Cease and desist!OUR lights up JPS over power-cut policy
Edmond Campbell, Senior Staff Reporter
THE OFFICE of Utilities Regulation (OUR) has flexed its muscles by issuing an immediate cease-and-desist order to the Jamaica Public Service Company Limited (JPS) of its current actions that serve to curtail electricity to communities where 70 per cent of residents are stealing power.
And in a quick response following an email from The Gleaner, the JPS said it will comply with the cease-and-desist order from the regulatory body. "The company will comply with this directive, but will continue discussions with all stakeholders to arrive at long-term solutions to the widespread problem of electricity theft, which has reached crisis proportions."
The OUR said yesterday that failure to comply with its directive would render the JPS liable for prosecution, pursuant to Section 9 of the OUR Act. "The OUR is of the view that legitimate consumers ought not to have been affected by JPS's actions," the regulatory body declared.
The OUR's decision followed a meeting with a JPS team where, having considered the information given by the company, the OUR concluded that JPS' actions amounted to breaches of provisions under the Amended and Restated All-Island Electric Licence, 2011; the JPS's Standard Terms and Conditions of Service; and the Public Utilities Protection Act, 1984.
Director general of the OUR, Albert Gordon, said while he understood that as part of its loss-reduction strategy JPS needed to tackle the problem of electricity theft, paying customers should not be deliberately deprived of reliable and adequate service, which JPS is committed to providing in its agreement with these customers.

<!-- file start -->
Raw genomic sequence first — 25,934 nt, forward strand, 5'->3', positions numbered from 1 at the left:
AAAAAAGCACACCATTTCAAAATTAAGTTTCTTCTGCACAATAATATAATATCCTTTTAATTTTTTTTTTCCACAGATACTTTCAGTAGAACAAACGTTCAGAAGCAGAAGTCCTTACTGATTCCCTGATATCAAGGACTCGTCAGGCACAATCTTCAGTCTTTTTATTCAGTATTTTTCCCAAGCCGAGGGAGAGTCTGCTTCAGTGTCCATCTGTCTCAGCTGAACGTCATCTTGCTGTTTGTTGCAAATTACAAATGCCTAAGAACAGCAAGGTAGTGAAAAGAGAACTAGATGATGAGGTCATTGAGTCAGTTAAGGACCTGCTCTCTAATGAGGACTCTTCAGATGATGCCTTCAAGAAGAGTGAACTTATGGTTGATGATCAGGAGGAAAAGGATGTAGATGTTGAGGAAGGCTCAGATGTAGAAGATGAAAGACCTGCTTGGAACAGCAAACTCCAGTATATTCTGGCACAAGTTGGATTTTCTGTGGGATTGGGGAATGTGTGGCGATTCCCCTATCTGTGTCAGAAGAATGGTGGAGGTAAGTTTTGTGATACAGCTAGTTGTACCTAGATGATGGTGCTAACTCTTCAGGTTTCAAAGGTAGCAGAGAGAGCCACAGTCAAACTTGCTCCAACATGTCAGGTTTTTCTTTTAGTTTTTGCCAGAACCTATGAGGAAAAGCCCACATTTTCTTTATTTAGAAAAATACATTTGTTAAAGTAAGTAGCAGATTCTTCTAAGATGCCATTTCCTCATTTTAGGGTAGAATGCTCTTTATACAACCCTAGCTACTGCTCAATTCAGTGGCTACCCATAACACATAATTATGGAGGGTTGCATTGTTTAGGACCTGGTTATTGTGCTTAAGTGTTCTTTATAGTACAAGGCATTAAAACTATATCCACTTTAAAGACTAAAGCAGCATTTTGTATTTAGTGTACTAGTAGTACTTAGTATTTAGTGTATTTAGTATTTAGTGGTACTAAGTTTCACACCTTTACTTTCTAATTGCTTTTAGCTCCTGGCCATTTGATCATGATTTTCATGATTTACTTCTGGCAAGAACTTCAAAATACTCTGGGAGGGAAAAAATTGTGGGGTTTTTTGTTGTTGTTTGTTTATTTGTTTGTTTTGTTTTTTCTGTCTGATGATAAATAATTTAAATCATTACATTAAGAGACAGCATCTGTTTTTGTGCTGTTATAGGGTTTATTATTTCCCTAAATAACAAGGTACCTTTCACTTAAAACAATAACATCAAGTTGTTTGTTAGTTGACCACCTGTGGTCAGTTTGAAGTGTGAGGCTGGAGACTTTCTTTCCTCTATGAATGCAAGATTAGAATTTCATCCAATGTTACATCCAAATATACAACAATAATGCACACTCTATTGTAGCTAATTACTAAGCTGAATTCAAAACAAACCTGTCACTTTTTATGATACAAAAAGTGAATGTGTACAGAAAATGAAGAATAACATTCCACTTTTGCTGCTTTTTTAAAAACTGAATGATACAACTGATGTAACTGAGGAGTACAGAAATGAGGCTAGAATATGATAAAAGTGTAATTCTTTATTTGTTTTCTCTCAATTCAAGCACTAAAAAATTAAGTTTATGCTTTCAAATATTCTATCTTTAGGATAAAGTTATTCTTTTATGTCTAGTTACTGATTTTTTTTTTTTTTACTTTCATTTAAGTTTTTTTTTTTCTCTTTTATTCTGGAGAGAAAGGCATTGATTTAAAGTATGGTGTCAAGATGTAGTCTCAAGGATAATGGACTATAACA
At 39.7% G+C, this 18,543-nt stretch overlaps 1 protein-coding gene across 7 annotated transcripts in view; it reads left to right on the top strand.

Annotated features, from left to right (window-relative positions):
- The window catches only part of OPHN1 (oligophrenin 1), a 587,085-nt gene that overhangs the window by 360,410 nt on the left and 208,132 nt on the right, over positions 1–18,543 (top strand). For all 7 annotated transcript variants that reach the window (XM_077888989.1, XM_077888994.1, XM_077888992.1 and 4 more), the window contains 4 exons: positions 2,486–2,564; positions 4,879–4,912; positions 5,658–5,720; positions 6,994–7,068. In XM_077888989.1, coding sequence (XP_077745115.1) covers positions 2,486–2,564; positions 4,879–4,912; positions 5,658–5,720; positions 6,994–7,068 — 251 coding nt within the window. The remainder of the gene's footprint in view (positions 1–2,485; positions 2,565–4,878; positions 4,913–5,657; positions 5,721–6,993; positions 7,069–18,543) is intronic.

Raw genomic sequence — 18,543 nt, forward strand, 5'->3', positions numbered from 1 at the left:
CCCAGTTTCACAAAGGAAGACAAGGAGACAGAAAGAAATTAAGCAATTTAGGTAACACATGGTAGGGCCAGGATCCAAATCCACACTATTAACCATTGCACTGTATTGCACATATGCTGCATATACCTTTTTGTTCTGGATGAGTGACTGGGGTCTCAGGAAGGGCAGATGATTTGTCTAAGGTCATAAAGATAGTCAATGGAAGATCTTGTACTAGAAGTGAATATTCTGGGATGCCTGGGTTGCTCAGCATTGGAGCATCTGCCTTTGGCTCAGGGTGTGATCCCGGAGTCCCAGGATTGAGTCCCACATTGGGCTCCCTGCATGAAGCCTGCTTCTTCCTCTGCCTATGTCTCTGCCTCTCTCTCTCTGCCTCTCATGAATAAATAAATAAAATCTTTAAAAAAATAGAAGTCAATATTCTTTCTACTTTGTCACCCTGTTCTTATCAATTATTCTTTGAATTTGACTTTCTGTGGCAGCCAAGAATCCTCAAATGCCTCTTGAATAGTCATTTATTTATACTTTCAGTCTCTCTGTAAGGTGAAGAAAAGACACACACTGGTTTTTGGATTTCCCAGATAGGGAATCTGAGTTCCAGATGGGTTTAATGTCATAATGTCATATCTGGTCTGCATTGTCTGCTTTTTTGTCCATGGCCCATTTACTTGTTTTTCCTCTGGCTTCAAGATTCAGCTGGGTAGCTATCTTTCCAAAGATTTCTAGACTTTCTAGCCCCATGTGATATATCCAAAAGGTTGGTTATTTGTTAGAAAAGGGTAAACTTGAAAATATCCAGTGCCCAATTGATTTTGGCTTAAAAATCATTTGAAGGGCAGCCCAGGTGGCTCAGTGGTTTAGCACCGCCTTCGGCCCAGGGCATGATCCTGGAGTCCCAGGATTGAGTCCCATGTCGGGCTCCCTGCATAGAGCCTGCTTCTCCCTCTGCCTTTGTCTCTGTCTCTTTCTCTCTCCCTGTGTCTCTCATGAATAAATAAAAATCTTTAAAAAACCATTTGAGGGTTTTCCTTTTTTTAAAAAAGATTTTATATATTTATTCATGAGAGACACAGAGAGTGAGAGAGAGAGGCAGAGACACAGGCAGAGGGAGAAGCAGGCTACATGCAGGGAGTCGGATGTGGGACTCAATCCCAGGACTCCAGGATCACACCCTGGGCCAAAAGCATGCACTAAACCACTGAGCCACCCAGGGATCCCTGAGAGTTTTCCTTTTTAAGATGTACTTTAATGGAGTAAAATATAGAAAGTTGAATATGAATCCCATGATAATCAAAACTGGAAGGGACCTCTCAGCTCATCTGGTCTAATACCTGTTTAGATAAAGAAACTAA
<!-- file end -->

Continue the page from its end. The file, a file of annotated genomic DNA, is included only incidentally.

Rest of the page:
The OUR said its investigations will continue and JPS has been instructed to provide outstanding information to the regulator by 10 a.m. today.
Yesterday, junior minister for energy, Julian Robinson, told his parliamentary colleagues that the top brass of the JPS has been summoned to Jamaica House by Prime Minister Portia Simpson Miller today to iron out what appeared to be a deadlock between the Government and the light and power company over steps taken by the utility provider to reduce power to communities with a high level of electricity theft.
Robinson said the prime minister was concerned about the latest JPS policy development.
While acknowledging the dangers associated with electricity theft, Robinson argued that he could not countenance a case where the good suffer with the bad.
Opposition Spokesman on Energy Karl Samuda suggested that a meeting should be convened between the JPS and members of the House of Representatives to come up with ideas to assist the company to survive.